FIG. 8 schematically shows the structure of the 4-line CCD sensor 117.

The 4-line CCD sensor 117, as described above, comprises four line sensors, i.e. lines sensors K, B, G and R. The structure of the line sensor K is partly different from the structure of the line sensor B, G, R.

The line sensor K has shift gates 91K and 93K, which transfer a photoelectrically converted charge, and analog shift registers 92K and 94K, which transfer the transferred charge for one line on a pixel-by-pixel basis.

The line sensor B has a shift gate 91B, which transfers a photoelectrically converted charge, and an analog shift register 92B, which transfers the transferred charge for one line on a pixel-by-pixel basis.

The line sensor G has a shift gate 91G, which transfers a photoelectrically converted charge, and an analog shift register 92G, which transfers the transferred charge for one line on a pixel-by-pixel basis.

The line sensor R has a shift gate 91R, which transfers a photoelectrically converted charge, and an analog shift register 92R, which transfers the transferred charge for one line on a pixel-by-pixel basis.

The structure of the line sensor K is partly different from that of the line sensor R, G, B. To begin with, the structure of the line sensor R, G, B is described.

If light illuminates the line sensor R, G, B, the light receiving elements that constitute the line sensor generate charge on a pixel-by-pixel basis in accordance with the amount of radiation and the time of radiation. If an SH signal is input to the shift gate, the charge corresponding to each pixel is fed to the analog shift register via the shift gate. In sync with a transfer clock CLK1, 2, the analog shift register serially outputs the charge (image information) corresponding to the pixel from the associated line sensor.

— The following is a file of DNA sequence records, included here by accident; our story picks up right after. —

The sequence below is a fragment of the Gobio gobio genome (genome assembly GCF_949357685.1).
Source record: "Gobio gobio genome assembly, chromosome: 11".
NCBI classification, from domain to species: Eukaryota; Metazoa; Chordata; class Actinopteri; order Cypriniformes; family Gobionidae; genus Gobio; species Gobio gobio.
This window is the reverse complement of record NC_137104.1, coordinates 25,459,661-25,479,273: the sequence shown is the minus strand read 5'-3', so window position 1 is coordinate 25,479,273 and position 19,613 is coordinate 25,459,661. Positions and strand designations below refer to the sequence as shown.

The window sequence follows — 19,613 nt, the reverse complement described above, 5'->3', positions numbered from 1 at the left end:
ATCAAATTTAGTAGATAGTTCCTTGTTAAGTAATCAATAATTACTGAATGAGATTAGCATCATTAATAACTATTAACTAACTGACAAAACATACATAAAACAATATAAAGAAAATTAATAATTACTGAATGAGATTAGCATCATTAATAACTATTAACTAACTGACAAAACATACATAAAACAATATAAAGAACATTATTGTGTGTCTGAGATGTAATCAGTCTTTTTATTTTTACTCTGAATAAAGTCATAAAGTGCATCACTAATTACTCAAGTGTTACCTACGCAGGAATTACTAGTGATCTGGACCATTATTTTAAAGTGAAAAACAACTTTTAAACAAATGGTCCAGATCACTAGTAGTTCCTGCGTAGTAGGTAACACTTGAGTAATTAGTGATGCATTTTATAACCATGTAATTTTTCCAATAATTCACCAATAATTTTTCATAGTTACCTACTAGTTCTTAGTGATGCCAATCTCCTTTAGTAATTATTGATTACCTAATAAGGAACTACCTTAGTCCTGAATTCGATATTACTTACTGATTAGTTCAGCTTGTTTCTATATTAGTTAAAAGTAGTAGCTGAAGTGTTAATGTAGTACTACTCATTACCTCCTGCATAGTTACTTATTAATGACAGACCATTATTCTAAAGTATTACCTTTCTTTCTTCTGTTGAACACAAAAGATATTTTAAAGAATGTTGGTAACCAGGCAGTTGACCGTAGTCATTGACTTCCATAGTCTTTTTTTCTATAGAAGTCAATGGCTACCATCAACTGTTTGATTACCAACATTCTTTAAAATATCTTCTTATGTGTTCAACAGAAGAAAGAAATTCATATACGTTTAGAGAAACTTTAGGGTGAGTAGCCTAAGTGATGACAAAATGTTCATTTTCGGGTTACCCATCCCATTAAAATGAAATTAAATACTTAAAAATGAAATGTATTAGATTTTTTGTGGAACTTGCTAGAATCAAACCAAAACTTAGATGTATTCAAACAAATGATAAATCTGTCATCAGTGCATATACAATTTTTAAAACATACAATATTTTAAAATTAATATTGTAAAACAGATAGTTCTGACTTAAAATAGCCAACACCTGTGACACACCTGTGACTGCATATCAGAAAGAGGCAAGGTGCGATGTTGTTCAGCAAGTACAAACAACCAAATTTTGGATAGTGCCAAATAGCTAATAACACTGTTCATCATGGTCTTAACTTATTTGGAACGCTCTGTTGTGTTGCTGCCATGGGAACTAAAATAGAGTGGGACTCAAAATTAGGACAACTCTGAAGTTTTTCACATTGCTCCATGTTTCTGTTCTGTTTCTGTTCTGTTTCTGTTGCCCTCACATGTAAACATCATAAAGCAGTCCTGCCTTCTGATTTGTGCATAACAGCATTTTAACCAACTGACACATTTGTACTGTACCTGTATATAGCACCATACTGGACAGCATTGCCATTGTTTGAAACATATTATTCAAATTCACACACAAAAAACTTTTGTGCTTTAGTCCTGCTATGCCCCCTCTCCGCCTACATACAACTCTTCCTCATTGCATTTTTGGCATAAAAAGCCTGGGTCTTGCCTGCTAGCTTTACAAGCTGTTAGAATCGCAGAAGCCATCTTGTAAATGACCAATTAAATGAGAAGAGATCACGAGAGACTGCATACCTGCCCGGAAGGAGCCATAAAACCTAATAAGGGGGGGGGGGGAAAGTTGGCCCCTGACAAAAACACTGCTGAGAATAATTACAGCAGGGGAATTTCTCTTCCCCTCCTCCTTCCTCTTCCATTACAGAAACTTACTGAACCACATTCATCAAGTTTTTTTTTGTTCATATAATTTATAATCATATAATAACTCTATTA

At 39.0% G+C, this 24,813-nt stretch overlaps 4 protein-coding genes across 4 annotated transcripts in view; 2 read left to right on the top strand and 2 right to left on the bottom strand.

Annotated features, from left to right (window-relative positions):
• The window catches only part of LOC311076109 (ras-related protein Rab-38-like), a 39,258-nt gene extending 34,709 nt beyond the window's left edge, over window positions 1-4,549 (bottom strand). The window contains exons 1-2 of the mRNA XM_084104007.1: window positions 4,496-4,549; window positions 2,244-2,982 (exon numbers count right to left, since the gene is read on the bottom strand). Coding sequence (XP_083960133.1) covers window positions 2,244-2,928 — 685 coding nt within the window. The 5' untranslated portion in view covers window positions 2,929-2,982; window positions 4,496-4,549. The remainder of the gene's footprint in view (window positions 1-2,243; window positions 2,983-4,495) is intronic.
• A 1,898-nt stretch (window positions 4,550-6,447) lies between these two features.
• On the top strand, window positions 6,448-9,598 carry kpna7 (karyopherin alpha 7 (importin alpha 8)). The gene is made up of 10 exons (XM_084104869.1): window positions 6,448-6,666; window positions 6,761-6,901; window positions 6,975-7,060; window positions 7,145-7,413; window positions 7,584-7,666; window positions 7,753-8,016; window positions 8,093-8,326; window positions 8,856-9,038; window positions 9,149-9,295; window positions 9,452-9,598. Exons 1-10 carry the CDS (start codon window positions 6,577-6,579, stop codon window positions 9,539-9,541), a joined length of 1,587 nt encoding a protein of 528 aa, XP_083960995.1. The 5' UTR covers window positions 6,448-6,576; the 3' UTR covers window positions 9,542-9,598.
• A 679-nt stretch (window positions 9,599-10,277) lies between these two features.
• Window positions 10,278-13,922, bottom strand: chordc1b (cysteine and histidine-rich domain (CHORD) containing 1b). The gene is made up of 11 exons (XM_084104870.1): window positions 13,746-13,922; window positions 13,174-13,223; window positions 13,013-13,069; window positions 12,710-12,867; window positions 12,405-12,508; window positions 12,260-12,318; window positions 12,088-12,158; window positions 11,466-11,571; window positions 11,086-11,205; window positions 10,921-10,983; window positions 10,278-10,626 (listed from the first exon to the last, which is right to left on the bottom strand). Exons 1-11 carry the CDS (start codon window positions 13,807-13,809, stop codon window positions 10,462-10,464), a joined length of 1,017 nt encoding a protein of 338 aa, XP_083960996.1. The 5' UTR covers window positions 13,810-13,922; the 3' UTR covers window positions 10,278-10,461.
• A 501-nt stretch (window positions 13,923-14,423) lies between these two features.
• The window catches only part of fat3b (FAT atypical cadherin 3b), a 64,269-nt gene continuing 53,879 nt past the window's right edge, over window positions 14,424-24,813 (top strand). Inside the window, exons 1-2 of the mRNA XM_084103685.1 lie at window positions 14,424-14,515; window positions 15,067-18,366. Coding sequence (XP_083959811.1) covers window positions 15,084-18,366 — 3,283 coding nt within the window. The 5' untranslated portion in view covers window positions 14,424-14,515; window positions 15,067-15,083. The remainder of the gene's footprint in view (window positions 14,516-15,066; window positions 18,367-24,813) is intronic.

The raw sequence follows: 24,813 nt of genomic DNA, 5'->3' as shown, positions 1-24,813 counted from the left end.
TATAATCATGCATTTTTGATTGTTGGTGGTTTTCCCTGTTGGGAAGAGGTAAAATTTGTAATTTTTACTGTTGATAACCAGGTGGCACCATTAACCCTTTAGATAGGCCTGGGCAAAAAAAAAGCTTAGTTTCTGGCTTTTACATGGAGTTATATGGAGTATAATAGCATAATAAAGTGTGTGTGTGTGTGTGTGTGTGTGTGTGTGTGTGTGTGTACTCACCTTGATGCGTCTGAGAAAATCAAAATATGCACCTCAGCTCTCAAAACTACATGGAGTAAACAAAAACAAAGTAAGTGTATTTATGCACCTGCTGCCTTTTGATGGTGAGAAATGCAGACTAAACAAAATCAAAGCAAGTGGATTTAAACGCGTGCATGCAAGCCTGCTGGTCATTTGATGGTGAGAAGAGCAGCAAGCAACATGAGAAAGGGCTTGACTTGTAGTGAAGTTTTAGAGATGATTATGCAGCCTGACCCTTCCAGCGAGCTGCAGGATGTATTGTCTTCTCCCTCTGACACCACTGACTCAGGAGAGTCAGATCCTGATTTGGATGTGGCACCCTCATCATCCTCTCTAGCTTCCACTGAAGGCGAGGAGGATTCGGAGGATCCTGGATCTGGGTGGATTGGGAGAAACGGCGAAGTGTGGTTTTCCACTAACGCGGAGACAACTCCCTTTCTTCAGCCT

The CLK1 and CLK 2 constitute differential signals of opposite phases, in order to move the charge at high speed.

A description in greater detail will be given.

If the line sensor R, G, B is illuminated with light, the light receiving elements of the line sensor generate charge on a pixel-by-pixel basis in accordance with the amount of radiation and the time of radiation.

The transfer of charge from the line sensor B, G, R to the analog shift register 92B, 92G, 92R is executed by the shift gate (SH) signal. Specifically, when the SH signal is input to the shift gate 91B, 91G, 91R, the charge corresponding to each pixel is fed to the analog shift register 92B, 92G, 92R via the shift gate 91B, 91G, 91R.

In sync with the transfer clock (CLK) 1, 2, the analog shift register 92B, 92G, 92R serially outputs the charge (image information) corresponding to the pixel from the associated line sensor (successive transfer). The transfer CLK1 and CLK 2 constitute differential signals of opposite phases, in order to move the charge at high speed.

The basic structure of the line sensor K is the same as that of the line sensor B, G, R. However, without varying the charge transfer speed of each of the analog shift registers 92K and 94K, the image signal for one line is read out to the outside within half the time for color image signals. For this purpose, the analog shift registers 92K and 94K are divided for odd-numbered pixels and even-numbered pixels of the line sensor K. Specifically, image signals are transferred from the line sensor K by the analog shift registers 92K and 94K at the same time. Thereby, double the transfer speed is realized.

The transfer of charge from the line sensor K to the analog shift registers 92K and 94K is executed by the shift gate (SH) signal that is common to the lines. In sync with the transfer CLK1, 2, the analog shift register 92K, 94K serially outputs the charge (image information) corresponding to the pixel from the line sensor K (successive transfer).